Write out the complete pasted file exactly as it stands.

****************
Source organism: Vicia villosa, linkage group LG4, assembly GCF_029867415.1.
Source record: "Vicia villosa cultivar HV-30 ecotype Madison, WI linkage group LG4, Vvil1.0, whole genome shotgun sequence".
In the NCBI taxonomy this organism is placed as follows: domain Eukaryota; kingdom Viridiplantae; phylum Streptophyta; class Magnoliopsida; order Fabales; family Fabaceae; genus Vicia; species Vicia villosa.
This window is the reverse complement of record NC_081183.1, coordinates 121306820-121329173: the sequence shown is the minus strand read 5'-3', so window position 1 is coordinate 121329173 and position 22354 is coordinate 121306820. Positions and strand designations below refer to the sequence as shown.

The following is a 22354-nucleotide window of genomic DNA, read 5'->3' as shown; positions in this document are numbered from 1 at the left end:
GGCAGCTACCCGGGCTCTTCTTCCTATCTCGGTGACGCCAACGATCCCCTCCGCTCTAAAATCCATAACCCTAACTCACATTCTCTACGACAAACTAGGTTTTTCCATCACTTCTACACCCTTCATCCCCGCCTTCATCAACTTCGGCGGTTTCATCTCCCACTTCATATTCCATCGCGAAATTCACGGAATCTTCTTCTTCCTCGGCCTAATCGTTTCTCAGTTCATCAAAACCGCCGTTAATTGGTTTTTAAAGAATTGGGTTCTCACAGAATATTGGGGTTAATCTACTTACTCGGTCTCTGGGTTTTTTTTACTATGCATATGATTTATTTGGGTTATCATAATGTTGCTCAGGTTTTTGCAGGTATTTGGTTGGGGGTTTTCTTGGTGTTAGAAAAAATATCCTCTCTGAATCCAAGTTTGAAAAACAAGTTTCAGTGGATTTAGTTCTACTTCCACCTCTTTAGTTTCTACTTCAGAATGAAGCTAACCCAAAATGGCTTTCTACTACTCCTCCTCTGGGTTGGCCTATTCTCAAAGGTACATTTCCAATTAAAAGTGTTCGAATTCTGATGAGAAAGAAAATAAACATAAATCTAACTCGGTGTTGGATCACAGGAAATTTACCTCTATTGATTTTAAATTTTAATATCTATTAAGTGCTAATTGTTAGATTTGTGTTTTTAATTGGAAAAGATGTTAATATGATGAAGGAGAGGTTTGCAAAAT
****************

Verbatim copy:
Source organism: Vicia villosa, linkage group LG4, assembly GCF_029867415.1.
Source record: "Vicia villosa cultivar HV-30 ecotype Madison, WI linkage group LG4, Vvil1.0, whole genome shotgun sequence".
In the NCBI taxonomy this organism is placed as follows: domain Eukaryota; kingdom Viridiplantae; phylum Streptophyta; class Magnoliopsida; order Fabales; family Fabaceae; genus Vicia; species Vicia villosa.
This window is the reverse complement of record NC_081183.1, coordinates 121306820-121329173: the sequence shown is the minus strand read 5'-3', so window position 1 is coordinate 121329173 and position 22354 is coordinate 121306820. Positions and strand designations below refer to the sequence as shown.

The following is a 22354-nucleotide window of genomic DNA, read 5'->3' as shown; positions in this document are numbered from 1 at the left end:
GGCAGCTACCCGGGCTCTTCTTCCTATCTCGGTGACGCCAACGATCCCCTCCGCTCTAAAATCCATAACCCTAACTCACATTCTCTACGACAAACTAGGTTTTTCCATCACTTCTACACCCTTCATCCCCGCCTTCATCAACTTCGGCGGTTTCATCTCCCACTTCATATTCCATCGCGAAATTCACGGAATCTTCTTCTTCCTCGGCCTAATCGTTTCTCAGTTCATCAAAACCGCCGTTAATTGGTTTTTAAAGAATTGGGTTCTCACAGAATATTGGGGTTAATCTACTTACTCGGTCTCTGGGTTTTTTTTACTATGCATATGATTTATTTGGGTTATCATAATGTTGCTCAGGTTTTTGCAGGTATTTGGTTGGGGGTTTTCTTGGTGTTAGAAAAAATATCCTCTCTGAATCCAAGTTTGAAAAACAAGTTTCAGTGGATTTAGTTCTACTTCCACCTCTTTAGTTTCTACTTCAGAATGAAGCTAACCCAAAATGGCTTTCTACTACTCCTCCTCTGGGTTGGCCTATTCTCAAAGGTACATTTCCAATTAAAAGTGTTCGAATTCTGATGAGAAAGAAAATAAACATAAATCTAACTCGGTGTTGGATCACAGGAAATTTACCTCTATTGATTTTAAATTTTAATATCTATTAAGTGCTAATTGTTAGATTTGTGTTTTTAATTGGAAAAGATGTTAATATGATGAAGGAGAGGTTTGCAAAAT